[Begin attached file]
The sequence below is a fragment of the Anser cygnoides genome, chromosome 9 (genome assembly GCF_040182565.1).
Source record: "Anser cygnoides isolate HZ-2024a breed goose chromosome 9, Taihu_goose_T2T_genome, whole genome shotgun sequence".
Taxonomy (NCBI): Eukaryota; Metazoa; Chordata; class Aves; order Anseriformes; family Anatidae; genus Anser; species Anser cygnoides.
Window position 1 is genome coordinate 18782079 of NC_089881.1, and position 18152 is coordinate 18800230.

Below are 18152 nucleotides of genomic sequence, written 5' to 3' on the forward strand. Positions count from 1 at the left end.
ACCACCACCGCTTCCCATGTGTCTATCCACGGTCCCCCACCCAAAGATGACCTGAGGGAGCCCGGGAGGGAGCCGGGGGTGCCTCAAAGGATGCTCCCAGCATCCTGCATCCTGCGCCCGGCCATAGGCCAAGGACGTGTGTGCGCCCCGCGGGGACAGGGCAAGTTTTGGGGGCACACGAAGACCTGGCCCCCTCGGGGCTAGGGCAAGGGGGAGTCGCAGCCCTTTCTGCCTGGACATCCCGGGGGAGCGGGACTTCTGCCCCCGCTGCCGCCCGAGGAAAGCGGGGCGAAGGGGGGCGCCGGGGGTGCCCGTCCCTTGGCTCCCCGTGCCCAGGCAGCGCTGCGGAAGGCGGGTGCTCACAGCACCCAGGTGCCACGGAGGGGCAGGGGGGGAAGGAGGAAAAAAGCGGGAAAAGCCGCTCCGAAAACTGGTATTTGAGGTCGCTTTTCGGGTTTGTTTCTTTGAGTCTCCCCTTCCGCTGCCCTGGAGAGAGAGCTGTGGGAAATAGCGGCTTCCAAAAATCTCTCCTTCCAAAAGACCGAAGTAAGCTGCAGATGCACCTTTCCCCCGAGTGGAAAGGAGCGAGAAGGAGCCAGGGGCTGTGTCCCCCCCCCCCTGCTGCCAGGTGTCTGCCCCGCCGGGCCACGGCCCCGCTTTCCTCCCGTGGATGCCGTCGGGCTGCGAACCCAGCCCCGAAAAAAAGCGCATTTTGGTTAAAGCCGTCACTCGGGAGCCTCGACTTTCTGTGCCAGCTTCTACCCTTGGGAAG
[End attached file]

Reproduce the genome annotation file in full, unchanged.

The sequence below is a fragment of the Anser cygnoides genome, chromosome 9 (genome assembly GCF_040182565.1).
Source record: "Anser cygnoides isolate HZ-2024a breed goose chromosome 9, Taihu_goose_T2T_genome, whole genome shotgun sequence".
Taxonomy (NCBI): Eukaryota; Metazoa; Chordata; class Aves; order Anseriformes; family Anatidae; genus Anser; species Anser cygnoides.
Window position 1 is genome coordinate 18782079 of NC_089881.1, and position 18152 is coordinate 18800230.

Below are 18152 nucleotides of genomic sequence, written 5' to 3' on the forward strand. Positions count from 1 at the left end.
ACCACCACCGCTTCCCATGTGTCTATCCACGGTCCCCCACCCAAAGATGACCTGAGGGAGCCCGGGAGGGAGCCGGGGGTGCCTCAAAGGATGCTCCCAGCATCCTGCATCCTGCGCCCGGCCATAGGCCAAGGACGTGTGTGCGCCCCGCGGGGACAGGGCAAGTTTTGGGGGCACACGAAGACCTGGCCCCCTCGGGGCTAGGGCAAGGGGGAGTCGCAGCCCTTTCTGCCTGGACATCCCGGGGGAGCGGGACTTCTGCCCCCGCTGCCGCCCGAGGAAAGCGGGGCGAAGGGGGGCGCCGGGGGTGCCCGTCCCTTGGCTCCCCGTGCCCAGGCAGCGCTGCGGAAGGCGGGTGCTCACAGCACCCAGGTGCCACGGAGGGGCAGGGGGGGAAGGAGGAAAAAAGCGGGAAAAGCCGCTCCGAAAACTGGTATTTGAGGTCGCTTTTCGGGTTTGTTTCTTTGAGTCTCCCCTTCCGCTGCCCTGGAGAGAGAGCTGTGGGAAATAGCGGCTTCCAAAAATCTCTCCTTCCAAAAGACCGAAGTAAGCTGCAGATGCACCTTTCCCCCGAGTGGAAAGGAGCGAGAAGGAGCCAGGGGCTGTGTCCCCCCCCCCCTGCTGCCAGGTGTCTGCCCCGCCGGGCCACGGCCCCGCTTTCCTCCCGTGGATGCCGTCGGGCTGCGAACCCAGCCCCGAAAAAAAGCGCATTTTGGTTAAAGCCGTCACTCGGGAGCCTCGACTTTCTGTGCCAGCTTCTACCCTTGGGAAG